The biggest winners were really the fans who watched Lomachenko-Linares. Rarely do you see a fight contested at such a high level of skill that also produces such riveting action. Madison Square Garden, the site of the fight, buzzed from beginning to end in part because of the fast-paced drama and in part because it seemed half the fans were enthusiastic Ukrainians cheering wildly for their man. Terrific fight. It could end up as the Fight of the Year. … The scores after nine rounds were as follows: Julie Lederman 85-85, Robin Taylor 86-84 for Linares and Steve Weisfeld 86-84 for Lomachenko. I had it 87-83 for Lomachenko, although at least two rounds were very close. I could see an 85-85 card – five rounds to four for Lomachenko when the knockdown is factored in – but not Taylor’s score; I feel strongly that Linares didn’t win five rounds. … Lomachenko is scheduled to fight next on August 25 in at the Forum in Inglewood, California. The probable opponent is tough WBO 135-pound titleholder Ray Beltran. Manny Pacquiao’s former sparring partner is a good, experienced boxer with power in his punches but he’s no where near the level of Lomachenko. Beltran’s only hope would be to hurt Lomachenko and stop him. Hard to imagine. … Jaime Munguia (29-0, 25 KOs) had a good reason to thank the Nevada State Athletic Commission in retrospect for not allowing him to fight middleweight champ Gennady Golovkin. The commission’s decision, based on his perceived thin resume, allowed the 21-year-old Mexican slugger to challenge WBO junior middleweight titleholder Sadam Ali (26-2, 14 KOs) on Saturday in upstate New York. The result was Golovkin-like, as Munguia put Ali down four times en route to a knockout victory at 1:02 of the fourth round. The fight with the bigger, better Golovkin would’ve been a good opportunity but probably would’ve been a disaster for Munguia, who has neither the size nor the experience to compete with Triple-G. Instead, he remains unbeaten, owns his first major belt and is instantly a major player at 154 pounds. Sometimes fate works in a fighter’s favor. … Ali made a nice comeback from his knockout loss to Jessie Vargas in 2016 by beating Miguel Cotto to win his title last December. This setback – four knockdowns, the stoppage – will be difficult to put behind him. We’ll see whether Ali has the mental toughness to battle back again. …
Carlos Adames (14-0, 11 KOs) and Alejandro Barrera (29-5, 18 KOs) gave us a good show on the Lomachenko-Linares card, as Adames emerged with a unanimous decision in a hard-fought contest. Adames, a strong, aggressive attacker, seemed on the verge of taking out Barrera more than once but the rugged Mexican not only survived but made Adames pay for his aggression on a number of occasions. I look forward to seeing Adames fight again. The same with Barrera, whose record of 1-3 in his last four fights is misleading. He was stopped by Earl Spence, after which he took time off, and lost competitive decisions to Keandre Gibson and Adames. … WBC junior featherweight titleholder Rey Vargas (32-0, 22 KOs) is on a nice run. The Mexican easily outpointed determined Azat Hovhannisyan (14-3, 11 KOs) on the Munguia-Ali card, his third consecutive one-sided defense of the title he won in February of last year. It will be interesting to see how Vargas does against a next-level opponent. … Lomachenko received his 2017 Fighter of the Year award at the Boxing Writers Association of America banquet on Friday night in Manhattan. I wonder whether he might end up as the Fighter of the Decade. Floyd Mayweather has to be the leading candidate for that honor at the moment, as he dominated all-comers this decade. Lomachenko, who turned pro in 2013, now has impressive victories over Gary Russell Jr., Nicholas Walters, Guillermo Rigondeaux and Linares to go with his loss to Salido in his second pro fight, which catches the eye. If he fights and beats Mikey Garcia (which is not a given in either respect) and two or three other top-tier opponents before the end of the decade, one could argue that he would deserve the honor. … I was the 2018 recipient of the BWAA’s Nat Fleischer Award for excellence in boxing journalism over a career. I’m grateful for my years in this wonderful sport and I’m grateful for the colleagues who honored me in such a way.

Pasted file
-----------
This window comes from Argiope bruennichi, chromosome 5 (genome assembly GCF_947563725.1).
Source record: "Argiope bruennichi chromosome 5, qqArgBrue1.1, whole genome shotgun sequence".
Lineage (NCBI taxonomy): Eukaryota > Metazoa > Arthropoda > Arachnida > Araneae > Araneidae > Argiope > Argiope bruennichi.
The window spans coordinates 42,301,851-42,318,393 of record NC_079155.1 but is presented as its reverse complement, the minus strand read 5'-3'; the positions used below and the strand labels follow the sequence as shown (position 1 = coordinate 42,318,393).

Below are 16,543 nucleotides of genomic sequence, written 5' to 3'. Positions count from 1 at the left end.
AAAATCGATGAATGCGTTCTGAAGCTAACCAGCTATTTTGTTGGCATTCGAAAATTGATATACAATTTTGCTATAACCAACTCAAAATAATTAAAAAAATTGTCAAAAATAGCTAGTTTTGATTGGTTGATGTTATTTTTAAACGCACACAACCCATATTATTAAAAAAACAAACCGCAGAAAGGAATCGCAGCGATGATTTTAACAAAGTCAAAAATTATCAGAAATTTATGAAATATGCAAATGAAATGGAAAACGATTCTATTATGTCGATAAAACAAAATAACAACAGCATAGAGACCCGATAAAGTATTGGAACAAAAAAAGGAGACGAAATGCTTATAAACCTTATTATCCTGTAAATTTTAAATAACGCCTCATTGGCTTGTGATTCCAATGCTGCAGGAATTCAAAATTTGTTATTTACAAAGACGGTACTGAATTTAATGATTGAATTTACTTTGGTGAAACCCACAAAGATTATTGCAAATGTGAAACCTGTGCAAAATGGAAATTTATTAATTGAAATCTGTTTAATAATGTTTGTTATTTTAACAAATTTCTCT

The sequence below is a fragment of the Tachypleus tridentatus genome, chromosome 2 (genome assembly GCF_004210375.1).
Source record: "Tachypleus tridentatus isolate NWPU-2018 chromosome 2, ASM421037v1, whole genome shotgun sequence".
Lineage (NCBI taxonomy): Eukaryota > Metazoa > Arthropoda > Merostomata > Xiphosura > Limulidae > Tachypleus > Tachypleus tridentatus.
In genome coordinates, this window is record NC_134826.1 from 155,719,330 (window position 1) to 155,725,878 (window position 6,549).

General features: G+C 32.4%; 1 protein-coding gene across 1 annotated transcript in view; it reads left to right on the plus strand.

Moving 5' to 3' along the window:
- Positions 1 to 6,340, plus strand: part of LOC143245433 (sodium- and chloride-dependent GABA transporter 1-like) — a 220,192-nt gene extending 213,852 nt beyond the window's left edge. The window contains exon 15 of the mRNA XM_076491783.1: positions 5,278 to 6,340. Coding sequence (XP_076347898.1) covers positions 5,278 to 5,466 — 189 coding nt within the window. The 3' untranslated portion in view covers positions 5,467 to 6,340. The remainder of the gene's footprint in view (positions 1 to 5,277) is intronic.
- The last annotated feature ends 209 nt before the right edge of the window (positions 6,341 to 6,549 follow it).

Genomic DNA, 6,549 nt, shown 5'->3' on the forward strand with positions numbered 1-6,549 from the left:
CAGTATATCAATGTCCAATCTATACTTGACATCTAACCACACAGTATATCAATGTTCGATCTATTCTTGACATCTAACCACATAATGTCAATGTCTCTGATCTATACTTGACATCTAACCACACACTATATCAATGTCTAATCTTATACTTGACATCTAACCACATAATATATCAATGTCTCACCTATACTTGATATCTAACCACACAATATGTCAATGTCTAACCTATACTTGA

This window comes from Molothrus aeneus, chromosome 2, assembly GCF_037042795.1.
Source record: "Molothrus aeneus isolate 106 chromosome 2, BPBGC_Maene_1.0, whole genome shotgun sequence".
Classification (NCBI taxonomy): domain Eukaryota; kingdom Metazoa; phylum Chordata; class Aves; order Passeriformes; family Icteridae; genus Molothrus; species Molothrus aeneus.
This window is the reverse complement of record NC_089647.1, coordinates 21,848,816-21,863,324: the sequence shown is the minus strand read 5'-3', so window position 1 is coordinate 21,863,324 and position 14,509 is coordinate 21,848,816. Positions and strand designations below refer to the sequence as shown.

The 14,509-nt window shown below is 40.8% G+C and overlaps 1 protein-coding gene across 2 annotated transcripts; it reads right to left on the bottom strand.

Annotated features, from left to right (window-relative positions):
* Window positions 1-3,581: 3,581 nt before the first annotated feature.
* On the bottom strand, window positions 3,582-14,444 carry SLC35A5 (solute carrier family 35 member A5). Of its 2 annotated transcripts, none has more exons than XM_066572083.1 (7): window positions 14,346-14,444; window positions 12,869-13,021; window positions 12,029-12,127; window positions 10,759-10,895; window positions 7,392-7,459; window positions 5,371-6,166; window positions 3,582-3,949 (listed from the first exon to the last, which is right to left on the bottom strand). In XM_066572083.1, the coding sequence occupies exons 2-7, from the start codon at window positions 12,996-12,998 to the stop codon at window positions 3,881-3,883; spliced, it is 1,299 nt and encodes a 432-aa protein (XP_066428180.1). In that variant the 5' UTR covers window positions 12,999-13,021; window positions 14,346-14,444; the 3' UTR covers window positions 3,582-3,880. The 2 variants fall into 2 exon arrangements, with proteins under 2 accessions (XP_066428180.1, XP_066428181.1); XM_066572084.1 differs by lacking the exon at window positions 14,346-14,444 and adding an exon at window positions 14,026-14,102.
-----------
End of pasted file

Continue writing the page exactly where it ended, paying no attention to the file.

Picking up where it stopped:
Michael Rosenthal is the 2018 recipient of the Boxing Writers Association of America’s Nat Fleischer Award for excellence in boxing journalism. He has covered boxing for almost three decades.